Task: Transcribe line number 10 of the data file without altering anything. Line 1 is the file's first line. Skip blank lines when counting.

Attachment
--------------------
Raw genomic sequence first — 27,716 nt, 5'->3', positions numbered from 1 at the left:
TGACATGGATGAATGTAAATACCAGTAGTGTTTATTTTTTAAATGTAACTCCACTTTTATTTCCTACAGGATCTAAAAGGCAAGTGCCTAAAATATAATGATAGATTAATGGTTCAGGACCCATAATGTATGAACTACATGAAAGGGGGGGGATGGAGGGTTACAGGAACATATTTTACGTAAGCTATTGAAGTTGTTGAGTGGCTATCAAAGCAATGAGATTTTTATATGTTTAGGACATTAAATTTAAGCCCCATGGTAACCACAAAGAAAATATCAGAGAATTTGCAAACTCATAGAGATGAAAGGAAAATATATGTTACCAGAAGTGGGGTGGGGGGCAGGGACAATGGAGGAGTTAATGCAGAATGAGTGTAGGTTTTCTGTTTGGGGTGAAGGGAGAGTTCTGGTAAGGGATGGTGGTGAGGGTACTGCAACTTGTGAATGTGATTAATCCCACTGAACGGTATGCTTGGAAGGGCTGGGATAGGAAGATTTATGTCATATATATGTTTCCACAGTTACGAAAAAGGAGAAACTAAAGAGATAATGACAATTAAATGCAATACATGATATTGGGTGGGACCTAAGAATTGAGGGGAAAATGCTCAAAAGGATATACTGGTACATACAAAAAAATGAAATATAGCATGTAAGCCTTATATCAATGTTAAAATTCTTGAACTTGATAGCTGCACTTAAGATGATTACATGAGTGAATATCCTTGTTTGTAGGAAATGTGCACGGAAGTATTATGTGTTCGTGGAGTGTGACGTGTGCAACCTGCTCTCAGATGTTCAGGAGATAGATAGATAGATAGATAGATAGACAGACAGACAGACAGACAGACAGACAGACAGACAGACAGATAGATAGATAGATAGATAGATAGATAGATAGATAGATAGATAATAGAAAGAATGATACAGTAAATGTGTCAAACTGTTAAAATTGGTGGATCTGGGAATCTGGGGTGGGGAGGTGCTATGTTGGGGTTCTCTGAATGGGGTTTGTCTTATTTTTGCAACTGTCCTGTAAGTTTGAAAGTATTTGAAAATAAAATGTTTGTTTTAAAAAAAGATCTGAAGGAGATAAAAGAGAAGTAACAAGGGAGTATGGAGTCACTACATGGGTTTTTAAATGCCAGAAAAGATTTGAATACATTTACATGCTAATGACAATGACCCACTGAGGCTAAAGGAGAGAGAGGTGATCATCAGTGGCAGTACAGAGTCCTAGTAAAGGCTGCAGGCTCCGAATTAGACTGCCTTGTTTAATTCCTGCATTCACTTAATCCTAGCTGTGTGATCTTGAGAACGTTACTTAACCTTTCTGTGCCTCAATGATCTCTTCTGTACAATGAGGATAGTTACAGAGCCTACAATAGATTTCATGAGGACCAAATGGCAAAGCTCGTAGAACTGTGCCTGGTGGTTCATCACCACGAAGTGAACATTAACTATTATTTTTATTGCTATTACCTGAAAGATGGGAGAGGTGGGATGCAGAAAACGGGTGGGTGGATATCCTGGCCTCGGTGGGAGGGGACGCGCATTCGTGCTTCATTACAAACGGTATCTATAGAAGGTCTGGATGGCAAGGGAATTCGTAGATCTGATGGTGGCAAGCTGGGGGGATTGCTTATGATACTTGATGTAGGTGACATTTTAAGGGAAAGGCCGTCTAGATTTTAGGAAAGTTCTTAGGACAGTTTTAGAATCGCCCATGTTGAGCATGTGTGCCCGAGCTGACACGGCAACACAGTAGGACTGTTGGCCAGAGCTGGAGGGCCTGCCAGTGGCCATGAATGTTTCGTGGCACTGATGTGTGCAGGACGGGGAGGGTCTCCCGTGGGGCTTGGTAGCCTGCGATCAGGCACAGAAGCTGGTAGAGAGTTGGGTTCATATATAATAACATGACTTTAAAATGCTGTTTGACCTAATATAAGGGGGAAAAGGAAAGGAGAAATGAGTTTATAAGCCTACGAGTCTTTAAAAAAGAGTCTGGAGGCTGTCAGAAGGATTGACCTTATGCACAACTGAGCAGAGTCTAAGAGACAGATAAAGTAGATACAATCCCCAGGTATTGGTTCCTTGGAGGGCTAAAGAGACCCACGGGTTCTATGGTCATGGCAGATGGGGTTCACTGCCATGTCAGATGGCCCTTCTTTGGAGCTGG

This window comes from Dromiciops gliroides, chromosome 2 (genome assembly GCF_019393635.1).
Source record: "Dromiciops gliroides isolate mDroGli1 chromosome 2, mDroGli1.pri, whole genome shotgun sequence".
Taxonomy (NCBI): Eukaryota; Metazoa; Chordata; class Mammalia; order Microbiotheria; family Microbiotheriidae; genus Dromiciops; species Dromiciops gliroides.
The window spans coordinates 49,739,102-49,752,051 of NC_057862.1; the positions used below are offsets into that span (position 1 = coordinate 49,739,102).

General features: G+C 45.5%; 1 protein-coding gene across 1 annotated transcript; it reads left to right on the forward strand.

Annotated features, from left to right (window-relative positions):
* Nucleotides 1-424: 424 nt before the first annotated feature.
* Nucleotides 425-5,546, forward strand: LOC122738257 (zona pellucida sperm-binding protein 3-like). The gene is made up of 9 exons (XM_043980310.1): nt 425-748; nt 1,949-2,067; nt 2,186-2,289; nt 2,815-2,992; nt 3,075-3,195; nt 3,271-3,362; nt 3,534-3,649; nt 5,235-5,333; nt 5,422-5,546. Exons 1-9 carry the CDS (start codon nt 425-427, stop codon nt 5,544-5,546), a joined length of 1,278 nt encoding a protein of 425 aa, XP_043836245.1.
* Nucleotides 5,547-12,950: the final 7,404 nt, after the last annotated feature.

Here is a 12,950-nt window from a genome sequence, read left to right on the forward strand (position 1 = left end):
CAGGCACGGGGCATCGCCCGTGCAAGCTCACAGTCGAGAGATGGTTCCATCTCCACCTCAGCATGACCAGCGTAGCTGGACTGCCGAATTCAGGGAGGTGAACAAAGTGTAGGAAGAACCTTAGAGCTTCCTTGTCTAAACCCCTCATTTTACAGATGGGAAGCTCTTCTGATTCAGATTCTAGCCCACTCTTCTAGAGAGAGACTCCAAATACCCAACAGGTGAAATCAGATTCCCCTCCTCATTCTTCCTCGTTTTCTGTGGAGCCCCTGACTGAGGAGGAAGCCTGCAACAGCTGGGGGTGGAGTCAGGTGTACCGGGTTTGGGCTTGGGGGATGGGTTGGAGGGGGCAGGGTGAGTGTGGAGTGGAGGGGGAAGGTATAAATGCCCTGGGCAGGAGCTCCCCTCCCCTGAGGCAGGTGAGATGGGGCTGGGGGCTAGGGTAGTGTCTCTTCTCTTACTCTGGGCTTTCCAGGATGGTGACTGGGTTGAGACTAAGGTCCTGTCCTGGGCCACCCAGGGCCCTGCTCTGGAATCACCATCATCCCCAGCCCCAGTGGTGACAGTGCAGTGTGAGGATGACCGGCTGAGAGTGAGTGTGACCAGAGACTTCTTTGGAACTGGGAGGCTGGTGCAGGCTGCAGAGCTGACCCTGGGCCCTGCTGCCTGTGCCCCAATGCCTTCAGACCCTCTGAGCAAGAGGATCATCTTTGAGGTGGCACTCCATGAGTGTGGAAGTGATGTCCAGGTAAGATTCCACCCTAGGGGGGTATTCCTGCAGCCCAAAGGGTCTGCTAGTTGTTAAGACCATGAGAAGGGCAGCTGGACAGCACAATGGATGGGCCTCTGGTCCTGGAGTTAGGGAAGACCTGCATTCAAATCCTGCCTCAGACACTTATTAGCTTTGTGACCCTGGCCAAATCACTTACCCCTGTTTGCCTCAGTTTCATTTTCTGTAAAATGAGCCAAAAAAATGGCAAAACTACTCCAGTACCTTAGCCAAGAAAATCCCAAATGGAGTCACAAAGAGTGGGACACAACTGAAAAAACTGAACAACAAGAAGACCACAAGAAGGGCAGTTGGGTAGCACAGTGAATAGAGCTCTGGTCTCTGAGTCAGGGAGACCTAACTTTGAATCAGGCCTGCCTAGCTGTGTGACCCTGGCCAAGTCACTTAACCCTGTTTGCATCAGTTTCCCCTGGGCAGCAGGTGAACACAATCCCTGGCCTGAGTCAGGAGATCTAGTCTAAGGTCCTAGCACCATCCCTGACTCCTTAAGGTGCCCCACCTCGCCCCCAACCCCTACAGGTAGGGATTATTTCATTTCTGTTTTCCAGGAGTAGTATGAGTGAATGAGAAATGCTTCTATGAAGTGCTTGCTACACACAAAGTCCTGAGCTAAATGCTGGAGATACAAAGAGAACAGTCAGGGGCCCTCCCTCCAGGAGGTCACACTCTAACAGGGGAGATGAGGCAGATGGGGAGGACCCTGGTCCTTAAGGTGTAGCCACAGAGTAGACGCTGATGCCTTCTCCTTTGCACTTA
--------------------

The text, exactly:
* Nucleotides 425-5,546, forward strand: LOC122738257 (zona pellucida sperm-binding protein 3-like). The gene is made up of 9 exons (XM_043980310.1): nt 425-748; nt 1,949-2,067; nt 2,186-2,289; nt 2,815-2,992; nt 3,075-3,195; nt 3,271-3,362; nt 3,534-3,649; nt 5,235-5,333; nt 5,422-5,546. Exons 1-9 carry the CDS (start codon nt 425-427, stop codon nt 5,544-5,546), a joined length of 1,278 nt encoding a protein of 425 aa, XP_043836245.1.